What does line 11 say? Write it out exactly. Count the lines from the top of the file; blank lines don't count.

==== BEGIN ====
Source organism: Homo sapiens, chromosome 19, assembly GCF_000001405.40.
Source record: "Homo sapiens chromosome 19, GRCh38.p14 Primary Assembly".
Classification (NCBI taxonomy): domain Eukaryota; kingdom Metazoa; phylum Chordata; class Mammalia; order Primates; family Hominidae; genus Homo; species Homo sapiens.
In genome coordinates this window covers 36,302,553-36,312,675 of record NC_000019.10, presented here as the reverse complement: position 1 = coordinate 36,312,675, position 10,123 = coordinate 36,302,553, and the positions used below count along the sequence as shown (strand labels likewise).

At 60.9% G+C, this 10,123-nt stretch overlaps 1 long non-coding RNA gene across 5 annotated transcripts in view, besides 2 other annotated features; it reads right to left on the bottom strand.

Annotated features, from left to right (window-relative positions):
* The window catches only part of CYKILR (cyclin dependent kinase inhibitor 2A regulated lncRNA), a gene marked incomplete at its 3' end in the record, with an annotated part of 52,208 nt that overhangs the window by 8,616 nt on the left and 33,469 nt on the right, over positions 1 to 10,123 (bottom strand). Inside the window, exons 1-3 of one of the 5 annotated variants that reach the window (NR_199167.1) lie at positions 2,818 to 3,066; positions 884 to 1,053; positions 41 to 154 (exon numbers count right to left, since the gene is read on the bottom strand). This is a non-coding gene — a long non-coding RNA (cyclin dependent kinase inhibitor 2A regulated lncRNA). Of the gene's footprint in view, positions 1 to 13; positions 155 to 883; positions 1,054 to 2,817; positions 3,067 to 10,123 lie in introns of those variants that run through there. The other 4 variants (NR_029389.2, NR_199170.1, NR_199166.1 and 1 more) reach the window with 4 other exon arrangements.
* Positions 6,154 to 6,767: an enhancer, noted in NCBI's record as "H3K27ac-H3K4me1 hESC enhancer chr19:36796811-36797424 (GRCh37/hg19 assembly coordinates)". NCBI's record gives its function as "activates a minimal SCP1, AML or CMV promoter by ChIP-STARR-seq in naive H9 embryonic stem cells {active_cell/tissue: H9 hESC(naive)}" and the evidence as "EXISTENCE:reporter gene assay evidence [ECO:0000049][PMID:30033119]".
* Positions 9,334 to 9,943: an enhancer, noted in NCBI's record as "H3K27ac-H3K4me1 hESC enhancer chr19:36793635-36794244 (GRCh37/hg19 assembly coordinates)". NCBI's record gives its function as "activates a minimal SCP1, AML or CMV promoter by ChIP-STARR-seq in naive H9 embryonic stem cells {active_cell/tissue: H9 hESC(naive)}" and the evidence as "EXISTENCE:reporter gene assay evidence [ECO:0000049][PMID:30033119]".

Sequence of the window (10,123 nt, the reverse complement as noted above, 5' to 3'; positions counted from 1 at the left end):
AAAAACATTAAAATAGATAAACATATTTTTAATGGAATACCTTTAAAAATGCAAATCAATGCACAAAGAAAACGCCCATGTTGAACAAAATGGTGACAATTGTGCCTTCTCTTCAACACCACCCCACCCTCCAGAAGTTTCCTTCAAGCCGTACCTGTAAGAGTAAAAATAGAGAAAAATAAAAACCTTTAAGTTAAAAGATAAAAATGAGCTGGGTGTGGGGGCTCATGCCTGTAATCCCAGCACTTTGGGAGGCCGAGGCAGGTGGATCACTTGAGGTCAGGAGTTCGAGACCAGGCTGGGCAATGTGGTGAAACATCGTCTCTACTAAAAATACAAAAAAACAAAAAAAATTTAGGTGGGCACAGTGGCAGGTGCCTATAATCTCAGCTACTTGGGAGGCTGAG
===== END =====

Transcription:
AAAAACATTAAAATAGATAAACATATTTTTAATGGAATACCTTTAAAAATGCAAATCAATGCACAAAGAAAACGCCCATGTTGAACAAAATGGTGACAATTGTGCCTTCTCTTCAACACCACCCCACCCTCCAGAAGTTTCCTTCAAGCCGTACCTGTAAGAGTAAAAATAGAGAAAAATAAAAACCTTTAAGTTAAAAGATAAAAATGAGCTGGGTGTGGGGGCTCATGCCTGTAATCCCAGCACTTTGGGAGGCCGAGGCAGGTGGATCACTTGAGGTCAGGAGTTCGAGACCAGGCTGGGCAATGTGGTGAAACATCGTCTCTACTAAAAATACAAAAAAACAAAAAAAATTTAGGTGGGCACAGTGGCAGGTGCCTATAATCTCAGCTACTTGGGAGGCTGAG